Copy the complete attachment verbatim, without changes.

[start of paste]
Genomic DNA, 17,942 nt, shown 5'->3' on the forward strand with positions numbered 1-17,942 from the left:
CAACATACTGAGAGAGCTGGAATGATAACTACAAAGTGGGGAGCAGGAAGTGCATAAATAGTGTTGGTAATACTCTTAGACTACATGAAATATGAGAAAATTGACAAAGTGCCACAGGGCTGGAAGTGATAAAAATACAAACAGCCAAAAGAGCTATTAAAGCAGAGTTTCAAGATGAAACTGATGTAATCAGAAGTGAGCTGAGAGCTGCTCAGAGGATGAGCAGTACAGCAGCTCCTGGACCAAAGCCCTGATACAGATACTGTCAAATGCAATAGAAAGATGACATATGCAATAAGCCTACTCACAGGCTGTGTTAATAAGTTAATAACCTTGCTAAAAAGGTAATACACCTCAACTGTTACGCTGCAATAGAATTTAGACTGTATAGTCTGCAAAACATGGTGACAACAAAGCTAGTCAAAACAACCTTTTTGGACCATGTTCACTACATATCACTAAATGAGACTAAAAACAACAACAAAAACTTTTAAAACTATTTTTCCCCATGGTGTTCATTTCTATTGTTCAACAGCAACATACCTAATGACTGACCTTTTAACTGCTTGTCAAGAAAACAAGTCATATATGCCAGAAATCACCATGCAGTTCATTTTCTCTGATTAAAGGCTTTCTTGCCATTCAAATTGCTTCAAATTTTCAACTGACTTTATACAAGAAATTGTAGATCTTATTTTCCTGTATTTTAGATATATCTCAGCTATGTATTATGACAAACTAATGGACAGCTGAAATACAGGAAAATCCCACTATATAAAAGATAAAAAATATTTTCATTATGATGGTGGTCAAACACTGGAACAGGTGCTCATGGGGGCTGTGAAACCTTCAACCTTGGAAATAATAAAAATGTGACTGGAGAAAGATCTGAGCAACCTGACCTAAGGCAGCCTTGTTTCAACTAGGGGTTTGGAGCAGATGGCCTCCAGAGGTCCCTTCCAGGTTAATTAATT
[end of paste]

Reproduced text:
Genomic DNA, 17,942 nt, shown 5'->3' on the forward strand with positions numbered 1-17,942 from the left:
CAACATACTGAGAGAGCTGGAATGATAACTACAAAGTGGGGAGCAGGAAGTGCATAAATAGTGTTGGTAATACTCTTAGACTACATGAAATATGAGAAAATTGACAAAGTGCCACAGGGCTGGAAGTGATAAAAATACAAACAGCCAAAAGAGCTATTAAAGCAGAGTTTCAAGATGAAACTGATGTAATCAGAAGTGAGCTGAGAGCTGCTCAGAGGATGAGCAGTACAGCAGCTCCTGGACCAAAGCCCTGATACAGATACTGTCAAATGCAATAGAAAGATGACATATGCAATAAGCCTACTCACAGGCTGTGTTAATAAGTTAATAACCTTGCTAAAAAGGTAATACACCTCAACTGTTACGCTGCAATAGAATTTAGACTGTATAGTCTGCAAAACATGGTGACAACAAAGCTAGTCAAAACAACCTTTTTGGACCATGTTCACTACATATCACTAAATGAGACTAAAAACAACAACAAAAACTTTTAAAACTATTTTTCCCCATGGTGTTCATTTCTATTGTTCAACAGCAACATACCTAATGACTGACCTTTTAACTGCTTGTCAAGAAAACAAGTCATATATGCCAGAAATCACCATGCAGTTCATTTTCTCTGATTAAAGGCTTTCTTGCCATTCAAATTGCTTCAAATTTTCAACTGACTTTATACAAGAAATTGTAGATCTTATTTTCCTGTATTTTAGATATATCTCAGCTATGTATTATGACAAACTAATGGACAGCTGAAATACAGGAAAATCCCACTATATAAAAGATAAAAAATATTTTCATTATGATGGTGGTCAAACACTGGAACAGGTGCTCATGGGGGCTGTGAAACCTTCAACCTTGGAAATAATAAAAATGTGACTGGAGAAAGATCTGAGCAACCTGACCTAAGGCAGCCTTGTTTCAACTAGGGGTTTGGAGCAGATGGCCTCCAGAGGTCCCTTCCAGGTTAATTAATT